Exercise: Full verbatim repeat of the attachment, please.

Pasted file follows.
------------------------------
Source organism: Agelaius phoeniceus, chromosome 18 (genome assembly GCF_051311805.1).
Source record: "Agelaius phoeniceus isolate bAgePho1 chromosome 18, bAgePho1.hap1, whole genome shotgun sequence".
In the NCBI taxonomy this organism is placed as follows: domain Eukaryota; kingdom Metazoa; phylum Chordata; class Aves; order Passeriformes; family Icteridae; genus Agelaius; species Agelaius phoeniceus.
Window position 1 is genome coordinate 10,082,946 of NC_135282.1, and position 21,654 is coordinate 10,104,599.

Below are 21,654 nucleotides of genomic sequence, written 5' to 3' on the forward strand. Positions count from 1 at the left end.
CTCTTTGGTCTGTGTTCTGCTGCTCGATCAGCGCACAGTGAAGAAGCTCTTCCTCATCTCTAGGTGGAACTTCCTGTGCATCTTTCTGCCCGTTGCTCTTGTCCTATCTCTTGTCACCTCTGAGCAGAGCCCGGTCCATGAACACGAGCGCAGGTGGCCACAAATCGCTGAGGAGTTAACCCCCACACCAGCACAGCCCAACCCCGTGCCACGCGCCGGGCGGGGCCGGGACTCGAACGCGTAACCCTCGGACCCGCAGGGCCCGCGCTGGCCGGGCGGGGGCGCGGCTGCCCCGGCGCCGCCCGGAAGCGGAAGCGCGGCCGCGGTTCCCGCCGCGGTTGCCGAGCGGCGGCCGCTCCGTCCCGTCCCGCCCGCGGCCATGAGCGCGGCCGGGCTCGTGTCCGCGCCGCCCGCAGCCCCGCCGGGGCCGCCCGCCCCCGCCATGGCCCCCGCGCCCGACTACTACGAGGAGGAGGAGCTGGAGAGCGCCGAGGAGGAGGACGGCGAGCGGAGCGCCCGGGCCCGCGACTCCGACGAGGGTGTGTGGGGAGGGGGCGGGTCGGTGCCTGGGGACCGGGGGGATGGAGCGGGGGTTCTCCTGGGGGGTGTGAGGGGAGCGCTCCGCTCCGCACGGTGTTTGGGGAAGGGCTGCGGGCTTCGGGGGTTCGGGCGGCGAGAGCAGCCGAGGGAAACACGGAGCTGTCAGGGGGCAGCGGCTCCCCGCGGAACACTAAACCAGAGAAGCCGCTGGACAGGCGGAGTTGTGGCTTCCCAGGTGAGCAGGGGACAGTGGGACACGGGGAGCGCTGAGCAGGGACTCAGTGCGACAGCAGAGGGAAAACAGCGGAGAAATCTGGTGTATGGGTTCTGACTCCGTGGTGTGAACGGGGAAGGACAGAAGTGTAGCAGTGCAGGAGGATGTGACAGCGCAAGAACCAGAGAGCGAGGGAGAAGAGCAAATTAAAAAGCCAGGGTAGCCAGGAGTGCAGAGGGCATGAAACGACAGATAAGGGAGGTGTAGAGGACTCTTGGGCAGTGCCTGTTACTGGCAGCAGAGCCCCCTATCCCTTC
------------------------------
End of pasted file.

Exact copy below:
Source organism: Agelaius phoeniceus, chromosome 18 (genome assembly GCF_051311805.1).
Source record: "Agelaius phoeniceus isolate bAgePho1 chromosome 18, bAgePho1.hap1, whole genome shotgun sequence".
In the NCBI taxonomy this organism is placed as follows: domain Eukaryota; kingdom Metazoa; phylum Chordata; class Aves; order Passeriformes; family Icteridae; genus Agelaius; species Agelaius phoeniceus.
Window position 1 is genome coordinate 10,082,946 of NC_135282.1, and position 21,654 is coordinate 10,104,599.

Below are 21,654 nucleotides of genomic sequence, written 5' to 3' on the forward strand. Positions count from 1 at the left end.
CTCTTTGGTCTGTGTTCTGCTGCTCGATCAGCGCACAGTGAAGAAGCTCTTCCTCATCTCTAGGTGGAACTTCCTGTGCATCTTTCTGCCCGTTGCTCTTGTCCTATCTCTTGTCACCTCTGAGCAGAGCCCGGTCCATGAACACGAGCGCAGGTGGCCACAAATCGCTGAGGAGTTAACCCCCACACCAGCACAGCCCAACCCCGTGCCACGCGCCGGGCGGGGCCGGGACTCGAACGCGTAACCCTCGGACCCGCAGGGCCCGCGCTGGCCGGGCGGGGGCGCGGCTGCCCCGGCGCCGCCCGGAAGCGGAAGCGCGGCCGCGGTTCCCGCCGCGGTTGCCGAGCGGCGGCCGCTCCGTCCCGTCCCGCCCGCGGCCATGAGCGCGGCCGGGCTCGTGTCCGCGCCGCCCGCAGCCCCGCCGGGGCCGCCCGCCCCCGCCATGGCCCCCGCGCCCGACTACTACGAGGAGGAGGAGCTGGAGAGCGCCGAGGAGGAGGACGGCGAGCGGAGCGCCCGGGCCCGCGACTCCGACGAGGGTGTGTGGGGAGGGGGCGGGTCGGTGCCTGGGGACCGGGGGGATGGAGCGGGGGTTCTCCTGGGGGGTGTGAGGGGAGCGCTCCGCTCCGCACGGTGTTTGGGGAAGGGCTGCGGGCTTCGGGGGTTCGGGCGGCGAGAGCAGCCGAGGGAAACACGGAGCTGTCAGGGGGCAGCGGCTCCCCGCGGAACACTAAACCAGAGAAGCCGCTGGACAGGCGGAGTTGTGGCTTCCCAGGTGAGCAGGGGACAGTGGGACACGGGGAGCGCTGAGCAGGGACTCAGTGCGACAGCAGAGGGAAAACAGCGGAGAAATCTGGTGTATGGGTTCTGACTCCGTGGTGTGAACGGGGAAGGACAGAAGTGTAGCAGTGCAGGAGGATGTGACAGCGCAAGAACCAGAGAGCGAGGGAGAAGAGCAAATTAAAAAGCCAGGGTAGCCAGGAGTGCAGAGGGCATGAAACGACAGATAAGGGAGGTGTAGAGGACTCTTGGGCAGTGCCTGTTACTGGCAGCAGAGCCCCCTATCCCTTC